2. Dreamsicle: vanilla wafers and swirl orange sorbet and vanilla ice cream or orange cookies with vanilla ice cream
  3. Chocolate cake mix cookies with vanilla
  4. Brownies with peanut butter ice cream
  5. Waffles with maple ice cream or snickerdoodle ice cream
  6. Stroopwaffle cookies with coffee ice cream
  7. Chocolate cookies with mint chocolate chip ice cream: Devil’s food cake mix cookies are amazing to use with mint chocolate chip ice cream.
  8. Lemon bar ice cream sandwiches: shortbread cookie/butter cookie, lemon curd and vanilla ice cream for the filling
  9. Frozen Greek yogurt: add sugar, key lime juice, key lime zest, vanilla to Greek yogurt. Freeze between graham cracker sheets. Boom, key lime pie treats. For an added treat, after freezing these, dip them in white chocolate. You can do this with blueberries, strawberries, peaches, whatever kind of fruit combo you like. You can even get really fancy and make some shortbread cookies with basil and pair with a frozen strawberry Greek yogurt mixture.
  10. S’mores: cinnamon graham cracker sheets, caramel Greek yogurt, vanilla, sugar, splash of coffee or coffee liqueur, marshmallow cream, dip in chocolate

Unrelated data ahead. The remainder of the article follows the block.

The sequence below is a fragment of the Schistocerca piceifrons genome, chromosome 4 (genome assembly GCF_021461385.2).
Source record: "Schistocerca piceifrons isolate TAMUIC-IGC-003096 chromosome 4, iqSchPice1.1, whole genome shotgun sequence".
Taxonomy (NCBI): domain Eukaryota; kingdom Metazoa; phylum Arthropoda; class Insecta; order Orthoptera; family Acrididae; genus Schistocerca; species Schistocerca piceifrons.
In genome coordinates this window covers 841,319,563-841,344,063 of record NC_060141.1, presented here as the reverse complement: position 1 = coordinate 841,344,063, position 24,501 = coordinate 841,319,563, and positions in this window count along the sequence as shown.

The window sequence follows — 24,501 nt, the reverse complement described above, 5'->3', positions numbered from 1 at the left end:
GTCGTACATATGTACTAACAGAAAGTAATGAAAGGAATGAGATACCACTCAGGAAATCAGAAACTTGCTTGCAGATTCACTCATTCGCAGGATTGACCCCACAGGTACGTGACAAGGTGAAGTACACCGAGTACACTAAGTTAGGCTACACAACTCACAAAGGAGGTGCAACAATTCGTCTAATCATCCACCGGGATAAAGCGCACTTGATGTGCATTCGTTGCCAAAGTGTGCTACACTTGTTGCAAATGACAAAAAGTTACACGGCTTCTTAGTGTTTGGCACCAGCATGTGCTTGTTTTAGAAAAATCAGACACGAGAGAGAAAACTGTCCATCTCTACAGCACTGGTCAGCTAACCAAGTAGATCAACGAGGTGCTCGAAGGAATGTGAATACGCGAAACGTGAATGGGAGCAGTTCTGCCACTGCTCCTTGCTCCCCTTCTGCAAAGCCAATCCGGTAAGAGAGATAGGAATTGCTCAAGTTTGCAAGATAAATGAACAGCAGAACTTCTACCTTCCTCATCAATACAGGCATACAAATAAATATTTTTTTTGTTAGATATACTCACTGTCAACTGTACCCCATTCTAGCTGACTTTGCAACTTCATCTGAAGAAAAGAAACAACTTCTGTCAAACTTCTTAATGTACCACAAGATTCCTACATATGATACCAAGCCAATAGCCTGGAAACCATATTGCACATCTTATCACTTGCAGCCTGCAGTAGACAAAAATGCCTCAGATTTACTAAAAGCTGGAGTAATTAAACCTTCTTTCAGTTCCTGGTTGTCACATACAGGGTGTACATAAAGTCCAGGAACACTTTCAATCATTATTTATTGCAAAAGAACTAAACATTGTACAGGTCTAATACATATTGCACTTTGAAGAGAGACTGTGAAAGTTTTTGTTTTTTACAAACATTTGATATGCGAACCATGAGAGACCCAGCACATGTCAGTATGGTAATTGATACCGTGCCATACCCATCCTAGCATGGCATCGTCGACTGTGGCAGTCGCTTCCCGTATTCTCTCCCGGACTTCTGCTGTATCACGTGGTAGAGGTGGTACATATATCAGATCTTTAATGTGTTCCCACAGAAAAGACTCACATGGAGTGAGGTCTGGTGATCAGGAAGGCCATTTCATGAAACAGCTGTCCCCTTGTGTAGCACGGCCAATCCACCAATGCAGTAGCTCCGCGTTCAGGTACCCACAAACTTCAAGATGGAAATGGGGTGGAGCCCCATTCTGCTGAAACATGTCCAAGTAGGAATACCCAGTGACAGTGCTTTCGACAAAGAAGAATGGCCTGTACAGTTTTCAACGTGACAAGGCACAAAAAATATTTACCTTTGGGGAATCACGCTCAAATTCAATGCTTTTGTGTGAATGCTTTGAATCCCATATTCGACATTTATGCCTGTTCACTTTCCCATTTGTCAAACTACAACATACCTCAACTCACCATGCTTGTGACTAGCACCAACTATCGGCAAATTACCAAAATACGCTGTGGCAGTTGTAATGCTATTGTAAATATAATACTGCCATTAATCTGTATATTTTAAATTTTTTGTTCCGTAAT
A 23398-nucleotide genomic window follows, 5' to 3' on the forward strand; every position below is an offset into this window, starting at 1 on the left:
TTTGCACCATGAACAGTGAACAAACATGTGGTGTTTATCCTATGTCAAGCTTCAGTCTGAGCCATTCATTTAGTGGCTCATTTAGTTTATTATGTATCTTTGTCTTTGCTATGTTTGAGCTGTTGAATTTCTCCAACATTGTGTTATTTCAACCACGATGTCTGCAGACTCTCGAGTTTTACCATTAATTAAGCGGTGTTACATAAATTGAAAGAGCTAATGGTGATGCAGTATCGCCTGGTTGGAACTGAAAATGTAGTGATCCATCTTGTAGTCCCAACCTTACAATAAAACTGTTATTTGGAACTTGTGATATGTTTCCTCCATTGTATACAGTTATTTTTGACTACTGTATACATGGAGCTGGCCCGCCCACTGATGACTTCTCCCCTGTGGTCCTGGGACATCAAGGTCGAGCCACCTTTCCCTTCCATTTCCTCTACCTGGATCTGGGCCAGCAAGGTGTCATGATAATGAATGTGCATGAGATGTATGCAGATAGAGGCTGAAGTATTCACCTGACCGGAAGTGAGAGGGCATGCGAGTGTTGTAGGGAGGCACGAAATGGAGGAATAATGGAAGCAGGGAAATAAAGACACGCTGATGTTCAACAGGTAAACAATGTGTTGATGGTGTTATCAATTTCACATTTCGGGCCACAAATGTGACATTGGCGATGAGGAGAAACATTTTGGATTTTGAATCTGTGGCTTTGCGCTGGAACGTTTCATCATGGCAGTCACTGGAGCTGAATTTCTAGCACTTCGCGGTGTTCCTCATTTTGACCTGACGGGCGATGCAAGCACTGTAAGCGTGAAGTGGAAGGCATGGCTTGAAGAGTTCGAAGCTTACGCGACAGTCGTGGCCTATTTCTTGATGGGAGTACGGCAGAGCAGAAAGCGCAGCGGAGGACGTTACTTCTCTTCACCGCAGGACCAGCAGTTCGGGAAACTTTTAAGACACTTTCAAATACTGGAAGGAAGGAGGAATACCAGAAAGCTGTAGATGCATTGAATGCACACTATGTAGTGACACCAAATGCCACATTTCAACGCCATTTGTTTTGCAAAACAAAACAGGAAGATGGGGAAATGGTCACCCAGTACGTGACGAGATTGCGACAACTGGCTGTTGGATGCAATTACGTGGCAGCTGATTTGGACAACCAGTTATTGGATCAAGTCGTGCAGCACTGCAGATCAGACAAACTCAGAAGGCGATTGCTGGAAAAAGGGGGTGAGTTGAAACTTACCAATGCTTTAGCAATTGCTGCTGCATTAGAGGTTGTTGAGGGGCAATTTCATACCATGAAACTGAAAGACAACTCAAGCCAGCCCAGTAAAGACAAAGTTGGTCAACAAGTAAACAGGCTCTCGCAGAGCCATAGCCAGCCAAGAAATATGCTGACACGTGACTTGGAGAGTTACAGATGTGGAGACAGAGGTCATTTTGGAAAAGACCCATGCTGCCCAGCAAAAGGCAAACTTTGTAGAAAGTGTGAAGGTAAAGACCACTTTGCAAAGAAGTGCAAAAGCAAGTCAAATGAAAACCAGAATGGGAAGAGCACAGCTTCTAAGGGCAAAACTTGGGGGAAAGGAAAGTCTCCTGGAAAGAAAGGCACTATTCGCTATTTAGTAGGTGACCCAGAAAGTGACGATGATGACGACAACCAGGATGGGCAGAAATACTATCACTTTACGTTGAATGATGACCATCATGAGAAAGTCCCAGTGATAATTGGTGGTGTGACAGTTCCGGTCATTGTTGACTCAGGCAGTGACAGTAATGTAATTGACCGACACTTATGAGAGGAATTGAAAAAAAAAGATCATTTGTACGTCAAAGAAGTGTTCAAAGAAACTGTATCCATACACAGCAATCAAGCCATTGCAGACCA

Which ones are your favorites? Let me know how these turn out when you try them.

Cheers!

-The Nerdy Cajun Chef

Meal Prepping Post 3: Going to the store

Welcome back to the third post in a series on meal prepping and meal planning.  Today we’re going to focus on taking inventory, going to the store and meal prepping.

Check your inventory

First things first: go through your fridge and freezer and see what you have and what may need to be used up sooner.  Have some veggies that have been hanging out in your fridge for a week?  Find a recipe to use those first.

Step 2: Look to see what’s on sale.  I usually pick 1 type of meat and focus meal planning with that type of meat first.  Is ground turkey on sale?  Then we’re having turkey burgers, turkey tacos, turkey stir-fry bowls, etc.  Are whole chickens on sale?  Great, buy 2 and roast both of them.  Save the bones to make stock and use the chicken for chicken salad, soups, sandwiches, wraps, etc.

Step 3: Pick your recipes.  It seems odd that this is step 3 for going to the store, but once you see what’s on sale, you can better plan your meals.  Several of the couponing sites will post sale ads several days before the sale, giving you extra time to plan.  This is the point at which you want to evaluate your week and see what your schedule will allow you to do.  Do you have a particularly busy week coming up?  If so, select at least 1 slow cooker meal and 1 sheet pan dinner.  Are you trying to spend less money this week?  If so, google for budget dinners.  Pick at least 1 recipe to double so you have ample leftovers.